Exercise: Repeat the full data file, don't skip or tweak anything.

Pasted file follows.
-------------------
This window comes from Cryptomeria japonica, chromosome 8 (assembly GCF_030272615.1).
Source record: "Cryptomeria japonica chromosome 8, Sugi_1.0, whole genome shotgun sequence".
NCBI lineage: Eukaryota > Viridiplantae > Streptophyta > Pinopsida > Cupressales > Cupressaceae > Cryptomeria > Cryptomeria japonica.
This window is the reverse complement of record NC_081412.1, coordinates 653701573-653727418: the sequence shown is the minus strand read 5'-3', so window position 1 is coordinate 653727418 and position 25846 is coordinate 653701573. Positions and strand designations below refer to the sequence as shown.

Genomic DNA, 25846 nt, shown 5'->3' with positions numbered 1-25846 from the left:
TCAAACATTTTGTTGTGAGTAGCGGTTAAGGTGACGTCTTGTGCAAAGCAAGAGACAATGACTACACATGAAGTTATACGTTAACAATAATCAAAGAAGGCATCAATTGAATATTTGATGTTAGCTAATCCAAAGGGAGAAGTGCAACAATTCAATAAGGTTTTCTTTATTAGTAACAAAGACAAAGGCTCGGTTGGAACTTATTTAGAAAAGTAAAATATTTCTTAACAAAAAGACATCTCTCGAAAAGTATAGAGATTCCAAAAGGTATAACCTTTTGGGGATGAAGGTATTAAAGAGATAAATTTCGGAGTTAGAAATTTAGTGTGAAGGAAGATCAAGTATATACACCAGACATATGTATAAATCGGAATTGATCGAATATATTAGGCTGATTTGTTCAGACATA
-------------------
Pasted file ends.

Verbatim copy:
This window comes from Cryptomeria japonica, chromosome 8 (assembly GCF_030272615.1).
Source record: "Cryptomeria japonica chromosome 8, Sugi_1.0, whole genome shotgun sequence".
NCBI lineage: Eukaryota > Viridiplantae > Streptophyta > Pinopsida > Cupressales > Cupressaceae > Cryptomeria > Cryptomeria japonica.
This window is the reverse complement of record NC_081412.1, coordinates 653701573-653727418: the sequence shown is the minus strand read 5'-3', so window position 1 is coordinate 653727418 and position 25846 is coordinate 653701573. Positions and strand designations below refer to the sequence as shown.

Genomic DNA, 25846 nt, shown 5'->3' with positions numbered 1-25846 from the left:
TCAAACATTTTGTTGTGAGTAGCGGTTAAGGTGACGTCTTGTGCAAAGCAAGAGACAATGACTACACATGAAGTTATACGTTAACAATAATCAAAGAAGGCATCAATTGAATATTTGATGTTAGCTAATCCAAAGGGAGAAGTGCAACAATTCAATAAGGTTTTCTTTATTAGTAACAAAGACAAAGGCTCGGTTGGAACTTATTTAGAAAAGTAAAATATTTCTTAACAAAAAGACATCTCTCGAAAAGTATAGAGATTCCAAAAGGTATAACCTTTTGGGGATGAAGGTATTAAAGAGATAAATTTCGGAGTTAGAAATTTAGTGTGAAGGAAGATCAAGTATATACACCAGACATATGTATAAATCGGAATTGATCGAATATATTAGGCTGATTTGTTCAGACATA